Sand Flea robot is set to leap into reconnaissance (w/ video)

March 29, 2012 by Nancy Owano report

( -- Boston Dynamics’ video gallery of troop-supporting robots that trek and haul loads has a new addition that is drawing a sea of impressed viewers. It’s the Sand Flea Robot, an eleven-pound wonder that jumps 30 feet high, with a style that stands out in the world of jumping robots. The entertainment value in watching the video is due to the new features that Boston Dynamics injected into it, following the debut of its jumping-robot predecessor, Precision Urban Hopper.

The Precision Urban Hopper, which was developed as a project between and Sandia National Labs, was, like the Sand Flea, a four-wheeled device that could jump and hurl itself over fences. It could jump as high as 25 feet. The difference is that Sand Flea can do 30 feet and the newcomer jumps in a different fashion.

The Precision Hopper jumped while it moved, rolling forward. The Sand Flea moves in a more interesting way; it stops, goes back, and launches itself up into the air—a halt, aim, and prepare for liftoff procedure. A small platform on its underside serves to prop Sand Flea up onto its wheels and then go up.

“Astonishing jumping skills”; “one of the most incredible robotic feats I have ever seen”; the two remarks about the Sand Flea video were typical reactions of viewers, all of who have followed Massachusetts-based Boston Dynamics military introductions, from BigDog to PETMAN to the galloping Cheetah.

Numerous stats surrounding the Sand Flea include its ability to jump two stories high, up to 30 feet in the air, no difficulties in clearing obstacles, and able to make 25 jumps in a row before requiring a refill. Carbon dioxide-powered pistons help it launch.

According to Boston Dynamics’ notes on its video, “an onboard stabilization system keeps it oriented during flight to improve the view from the video uplink and to control landings.”

As the video indicates, the Sand Flea can easily drive around rocky, difficult terrain with its four wheels as an agile car but then prepare itself for takeoff if needed.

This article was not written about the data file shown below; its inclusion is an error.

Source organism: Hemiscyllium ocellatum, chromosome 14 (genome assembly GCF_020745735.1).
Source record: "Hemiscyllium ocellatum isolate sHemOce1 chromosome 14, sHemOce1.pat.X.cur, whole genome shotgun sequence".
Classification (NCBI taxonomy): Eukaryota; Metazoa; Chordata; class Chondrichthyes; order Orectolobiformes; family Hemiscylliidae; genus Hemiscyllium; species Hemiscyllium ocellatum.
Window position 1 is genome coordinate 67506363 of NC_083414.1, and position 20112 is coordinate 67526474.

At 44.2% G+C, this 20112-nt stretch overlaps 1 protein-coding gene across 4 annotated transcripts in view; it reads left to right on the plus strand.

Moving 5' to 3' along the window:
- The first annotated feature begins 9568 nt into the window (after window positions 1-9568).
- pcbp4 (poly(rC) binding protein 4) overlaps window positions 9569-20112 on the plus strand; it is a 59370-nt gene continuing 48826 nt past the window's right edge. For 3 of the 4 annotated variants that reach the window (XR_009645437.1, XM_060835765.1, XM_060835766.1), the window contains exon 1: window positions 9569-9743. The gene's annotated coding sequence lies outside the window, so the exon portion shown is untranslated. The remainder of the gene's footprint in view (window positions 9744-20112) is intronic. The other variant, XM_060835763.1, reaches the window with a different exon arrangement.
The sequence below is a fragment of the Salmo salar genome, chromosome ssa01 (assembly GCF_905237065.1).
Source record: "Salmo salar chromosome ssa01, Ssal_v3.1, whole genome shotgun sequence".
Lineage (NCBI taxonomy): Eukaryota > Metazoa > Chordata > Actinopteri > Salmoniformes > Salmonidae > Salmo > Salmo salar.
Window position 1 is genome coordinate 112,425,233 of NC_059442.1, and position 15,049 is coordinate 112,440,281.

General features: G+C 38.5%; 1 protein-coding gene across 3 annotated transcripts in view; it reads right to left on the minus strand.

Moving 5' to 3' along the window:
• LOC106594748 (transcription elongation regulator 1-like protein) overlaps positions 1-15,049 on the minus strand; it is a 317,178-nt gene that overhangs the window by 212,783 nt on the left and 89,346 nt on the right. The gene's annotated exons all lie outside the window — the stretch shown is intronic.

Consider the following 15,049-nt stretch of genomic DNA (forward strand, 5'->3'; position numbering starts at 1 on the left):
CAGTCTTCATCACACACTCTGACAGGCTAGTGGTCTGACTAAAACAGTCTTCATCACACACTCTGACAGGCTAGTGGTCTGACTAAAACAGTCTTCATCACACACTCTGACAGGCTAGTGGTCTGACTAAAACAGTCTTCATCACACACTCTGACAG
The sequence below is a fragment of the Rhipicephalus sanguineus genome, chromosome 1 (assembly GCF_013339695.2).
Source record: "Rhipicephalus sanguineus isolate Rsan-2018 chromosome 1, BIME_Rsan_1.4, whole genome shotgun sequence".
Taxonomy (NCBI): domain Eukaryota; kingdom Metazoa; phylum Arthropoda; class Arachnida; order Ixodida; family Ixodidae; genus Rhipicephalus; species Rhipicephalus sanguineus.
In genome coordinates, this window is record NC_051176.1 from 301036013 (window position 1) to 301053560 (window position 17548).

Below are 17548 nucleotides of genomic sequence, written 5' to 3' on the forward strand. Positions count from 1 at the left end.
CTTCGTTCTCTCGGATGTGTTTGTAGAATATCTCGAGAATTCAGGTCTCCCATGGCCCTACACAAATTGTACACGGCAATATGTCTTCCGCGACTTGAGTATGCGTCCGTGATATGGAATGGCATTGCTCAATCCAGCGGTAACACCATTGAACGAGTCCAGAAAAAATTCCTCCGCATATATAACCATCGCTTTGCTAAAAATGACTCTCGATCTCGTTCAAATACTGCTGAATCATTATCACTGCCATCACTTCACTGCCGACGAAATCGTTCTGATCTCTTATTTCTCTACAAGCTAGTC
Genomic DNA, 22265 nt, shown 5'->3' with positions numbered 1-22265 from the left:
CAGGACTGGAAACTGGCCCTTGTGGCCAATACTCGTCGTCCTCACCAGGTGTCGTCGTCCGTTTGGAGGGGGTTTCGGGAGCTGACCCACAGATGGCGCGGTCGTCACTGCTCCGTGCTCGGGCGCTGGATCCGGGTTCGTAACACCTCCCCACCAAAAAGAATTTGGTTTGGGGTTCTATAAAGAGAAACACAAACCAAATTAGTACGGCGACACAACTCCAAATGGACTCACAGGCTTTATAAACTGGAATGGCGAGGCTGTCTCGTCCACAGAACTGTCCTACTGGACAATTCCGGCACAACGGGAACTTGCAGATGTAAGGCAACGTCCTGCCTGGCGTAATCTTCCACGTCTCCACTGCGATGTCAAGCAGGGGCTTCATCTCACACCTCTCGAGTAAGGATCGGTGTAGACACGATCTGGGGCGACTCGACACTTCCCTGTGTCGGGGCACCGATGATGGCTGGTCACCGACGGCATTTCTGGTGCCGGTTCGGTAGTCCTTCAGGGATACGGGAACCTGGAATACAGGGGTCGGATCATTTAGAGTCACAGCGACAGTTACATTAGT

Precision Urban Hopper Robot

Its ultimate destination is Afghanistan, according to reports. Before that, the Sand Flea will undergo safety and reliability checks at the Army Test and Evaluation Command (ATEC). The intended use of Sand Flea is as a ruggedized reconnaissance robot. Sand Flea will help soldiers run reconnaissance mission and other tasks. After passing evaluations in the U.S., the robots will be tested in Afghanistan, for tasks like hopping over walls and relaying video back while in the air.

The military uses more than 2,000 robots in Afghanistan, according to reports. The current development of Sand Flea is funded by the Rapid Equipping Force of the U.S. Army.

Explore further: Boston Dynamics unwraps military robot AlphaDog (w/ video)

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2.8 / 5 (4) Mar 29, 2012
Impressive, but here's a thought:

Driving is a lot more energy efficient than flying (quadcopters, etc.). I get that. Using quadcopters requires thme to be refueled every ten minutes of use or so (which is plenty for many applications).

But why would we use a jumping bot instead of a quadcopter that also has some rudimentary driving capability?